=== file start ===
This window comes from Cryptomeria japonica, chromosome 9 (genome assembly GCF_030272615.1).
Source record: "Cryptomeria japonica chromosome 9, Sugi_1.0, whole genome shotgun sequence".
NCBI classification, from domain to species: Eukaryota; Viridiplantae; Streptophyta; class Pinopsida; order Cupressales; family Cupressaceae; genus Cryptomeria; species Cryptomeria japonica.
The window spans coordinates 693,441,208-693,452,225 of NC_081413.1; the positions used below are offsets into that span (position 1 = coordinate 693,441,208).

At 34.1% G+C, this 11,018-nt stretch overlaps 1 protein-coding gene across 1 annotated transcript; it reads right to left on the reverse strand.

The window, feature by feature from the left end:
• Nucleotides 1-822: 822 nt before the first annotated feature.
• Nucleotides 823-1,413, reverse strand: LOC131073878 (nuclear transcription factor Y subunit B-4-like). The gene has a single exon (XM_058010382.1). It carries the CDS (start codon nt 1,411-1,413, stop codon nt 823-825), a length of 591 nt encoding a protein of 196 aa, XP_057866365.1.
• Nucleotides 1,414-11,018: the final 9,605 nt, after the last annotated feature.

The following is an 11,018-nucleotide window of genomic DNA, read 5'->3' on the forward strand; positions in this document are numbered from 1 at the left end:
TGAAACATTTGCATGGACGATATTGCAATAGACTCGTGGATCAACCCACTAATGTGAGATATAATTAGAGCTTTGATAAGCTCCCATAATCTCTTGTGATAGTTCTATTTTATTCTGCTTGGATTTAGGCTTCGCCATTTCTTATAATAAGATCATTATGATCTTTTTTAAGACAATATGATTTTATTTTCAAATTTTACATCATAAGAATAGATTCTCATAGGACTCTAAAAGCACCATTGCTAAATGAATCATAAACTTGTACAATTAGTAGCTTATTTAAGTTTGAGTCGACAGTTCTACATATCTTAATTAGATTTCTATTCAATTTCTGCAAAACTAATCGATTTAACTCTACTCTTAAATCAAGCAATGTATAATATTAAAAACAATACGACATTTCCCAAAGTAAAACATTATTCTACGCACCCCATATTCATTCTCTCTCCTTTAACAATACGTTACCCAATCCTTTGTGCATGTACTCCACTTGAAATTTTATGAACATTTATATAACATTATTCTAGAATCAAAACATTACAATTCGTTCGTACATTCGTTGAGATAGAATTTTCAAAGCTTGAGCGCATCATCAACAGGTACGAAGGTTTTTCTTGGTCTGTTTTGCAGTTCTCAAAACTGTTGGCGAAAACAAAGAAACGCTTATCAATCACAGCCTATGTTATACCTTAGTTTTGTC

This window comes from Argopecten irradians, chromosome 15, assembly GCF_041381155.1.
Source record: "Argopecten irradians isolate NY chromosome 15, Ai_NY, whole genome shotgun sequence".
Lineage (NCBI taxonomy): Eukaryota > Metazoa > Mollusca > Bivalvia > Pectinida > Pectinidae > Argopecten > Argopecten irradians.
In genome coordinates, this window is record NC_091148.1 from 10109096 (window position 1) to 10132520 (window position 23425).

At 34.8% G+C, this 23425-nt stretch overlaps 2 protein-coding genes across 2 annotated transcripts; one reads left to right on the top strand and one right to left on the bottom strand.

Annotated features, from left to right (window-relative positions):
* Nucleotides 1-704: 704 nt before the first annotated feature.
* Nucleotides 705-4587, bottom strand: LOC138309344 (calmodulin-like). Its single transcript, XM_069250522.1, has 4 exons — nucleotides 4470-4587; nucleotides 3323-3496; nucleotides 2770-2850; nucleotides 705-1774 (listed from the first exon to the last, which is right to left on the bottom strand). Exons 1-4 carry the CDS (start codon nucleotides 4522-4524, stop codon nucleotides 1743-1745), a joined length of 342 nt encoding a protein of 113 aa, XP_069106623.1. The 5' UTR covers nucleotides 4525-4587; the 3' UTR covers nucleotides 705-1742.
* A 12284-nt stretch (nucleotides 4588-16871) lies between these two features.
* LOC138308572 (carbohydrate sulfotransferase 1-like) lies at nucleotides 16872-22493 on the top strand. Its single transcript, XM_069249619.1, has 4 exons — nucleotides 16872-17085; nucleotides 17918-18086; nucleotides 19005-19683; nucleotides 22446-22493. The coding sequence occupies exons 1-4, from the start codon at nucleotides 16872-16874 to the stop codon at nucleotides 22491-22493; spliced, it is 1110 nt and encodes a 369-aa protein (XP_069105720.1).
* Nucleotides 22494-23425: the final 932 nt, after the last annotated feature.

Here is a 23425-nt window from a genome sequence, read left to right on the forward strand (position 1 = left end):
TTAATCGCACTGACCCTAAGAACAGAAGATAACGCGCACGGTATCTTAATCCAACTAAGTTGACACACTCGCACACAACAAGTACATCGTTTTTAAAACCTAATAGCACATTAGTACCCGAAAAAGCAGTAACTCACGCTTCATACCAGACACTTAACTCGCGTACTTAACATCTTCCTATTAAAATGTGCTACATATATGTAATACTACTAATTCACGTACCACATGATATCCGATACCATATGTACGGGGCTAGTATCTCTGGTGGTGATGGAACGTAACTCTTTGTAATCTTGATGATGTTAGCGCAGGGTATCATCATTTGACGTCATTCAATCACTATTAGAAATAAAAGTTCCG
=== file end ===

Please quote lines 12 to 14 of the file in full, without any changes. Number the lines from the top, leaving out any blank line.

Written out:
This window comes from Argopecten irradians, chromosome 15, assembly GCF_041381155.1.
Source record: "Argopecten irradians isolate NY chromosome 15, Ai_NY, whole genome shotgun sequence".
Lineage (NCBI taxonomy): Eukaryota > Metazoa > Mollusca > Bivalvia > Pectinida > Pectinidae > Argopecten > Argopecten irradians.